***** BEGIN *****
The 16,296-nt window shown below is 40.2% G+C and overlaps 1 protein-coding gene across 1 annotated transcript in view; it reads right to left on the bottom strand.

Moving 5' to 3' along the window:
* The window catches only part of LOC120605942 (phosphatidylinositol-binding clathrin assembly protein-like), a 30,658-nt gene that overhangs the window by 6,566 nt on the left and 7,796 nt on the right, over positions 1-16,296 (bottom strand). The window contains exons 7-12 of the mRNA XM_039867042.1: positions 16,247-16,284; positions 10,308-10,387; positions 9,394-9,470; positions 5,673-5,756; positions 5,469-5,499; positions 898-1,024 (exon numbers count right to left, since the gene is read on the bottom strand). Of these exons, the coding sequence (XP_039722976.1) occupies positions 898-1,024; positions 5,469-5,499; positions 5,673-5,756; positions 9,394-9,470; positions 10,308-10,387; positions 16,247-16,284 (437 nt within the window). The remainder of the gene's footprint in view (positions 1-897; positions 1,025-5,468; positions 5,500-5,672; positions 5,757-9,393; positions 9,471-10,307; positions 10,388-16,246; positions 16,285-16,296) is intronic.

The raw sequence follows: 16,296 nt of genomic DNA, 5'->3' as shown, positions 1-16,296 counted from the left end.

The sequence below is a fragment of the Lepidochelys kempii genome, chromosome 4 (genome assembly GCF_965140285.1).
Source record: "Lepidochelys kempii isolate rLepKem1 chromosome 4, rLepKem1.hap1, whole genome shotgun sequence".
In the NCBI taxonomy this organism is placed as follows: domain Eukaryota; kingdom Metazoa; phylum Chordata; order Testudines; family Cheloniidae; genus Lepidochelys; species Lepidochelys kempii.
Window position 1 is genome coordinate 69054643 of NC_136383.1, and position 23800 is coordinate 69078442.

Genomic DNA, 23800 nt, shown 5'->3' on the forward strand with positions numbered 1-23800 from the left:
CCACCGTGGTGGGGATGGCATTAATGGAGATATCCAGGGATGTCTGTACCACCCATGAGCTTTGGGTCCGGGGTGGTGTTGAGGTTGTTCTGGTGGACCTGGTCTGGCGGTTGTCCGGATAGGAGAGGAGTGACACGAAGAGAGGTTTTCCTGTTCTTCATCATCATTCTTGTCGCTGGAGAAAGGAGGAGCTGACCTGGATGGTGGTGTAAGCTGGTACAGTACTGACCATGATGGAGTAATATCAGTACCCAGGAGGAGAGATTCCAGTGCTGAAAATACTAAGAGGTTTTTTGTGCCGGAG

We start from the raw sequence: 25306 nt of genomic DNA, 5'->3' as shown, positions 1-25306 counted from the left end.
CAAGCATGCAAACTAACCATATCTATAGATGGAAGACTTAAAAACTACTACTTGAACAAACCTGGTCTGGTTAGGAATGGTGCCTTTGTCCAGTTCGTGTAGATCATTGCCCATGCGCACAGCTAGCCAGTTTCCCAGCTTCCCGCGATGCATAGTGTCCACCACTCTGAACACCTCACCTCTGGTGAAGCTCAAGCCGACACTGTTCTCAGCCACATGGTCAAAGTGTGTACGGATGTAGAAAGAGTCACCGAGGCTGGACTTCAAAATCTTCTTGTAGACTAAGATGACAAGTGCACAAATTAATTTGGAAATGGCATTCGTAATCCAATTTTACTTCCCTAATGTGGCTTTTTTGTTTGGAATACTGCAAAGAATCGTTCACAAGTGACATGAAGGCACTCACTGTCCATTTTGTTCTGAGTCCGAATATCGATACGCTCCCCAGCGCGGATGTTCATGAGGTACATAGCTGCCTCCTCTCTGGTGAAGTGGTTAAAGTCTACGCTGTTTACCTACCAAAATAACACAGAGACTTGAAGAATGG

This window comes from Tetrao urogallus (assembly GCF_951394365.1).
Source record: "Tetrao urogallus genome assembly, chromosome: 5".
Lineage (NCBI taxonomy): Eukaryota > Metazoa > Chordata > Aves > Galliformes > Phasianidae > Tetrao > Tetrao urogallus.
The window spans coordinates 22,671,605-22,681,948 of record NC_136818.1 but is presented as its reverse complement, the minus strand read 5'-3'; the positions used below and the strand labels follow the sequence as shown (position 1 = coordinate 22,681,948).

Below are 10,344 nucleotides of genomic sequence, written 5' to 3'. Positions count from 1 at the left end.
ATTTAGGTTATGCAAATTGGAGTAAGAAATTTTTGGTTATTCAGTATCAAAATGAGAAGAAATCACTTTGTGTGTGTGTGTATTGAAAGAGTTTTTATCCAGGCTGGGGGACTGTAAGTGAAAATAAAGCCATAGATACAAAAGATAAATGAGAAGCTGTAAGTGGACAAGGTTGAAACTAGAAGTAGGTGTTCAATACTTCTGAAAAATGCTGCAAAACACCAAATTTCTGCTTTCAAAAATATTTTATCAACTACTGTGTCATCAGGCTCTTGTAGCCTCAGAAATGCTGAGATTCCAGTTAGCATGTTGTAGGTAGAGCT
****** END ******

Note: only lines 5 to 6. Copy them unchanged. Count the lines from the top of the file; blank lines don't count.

The sequence below is a fragment of the Lepidochelys kempii genome, chromosome 4 (genome assembly GCF_965140285.1).
Source record: "Lepidochelys kempii isolate rLepKem1 chromosome 4, rLepKem1.hap1, whole genome shotgun sequence".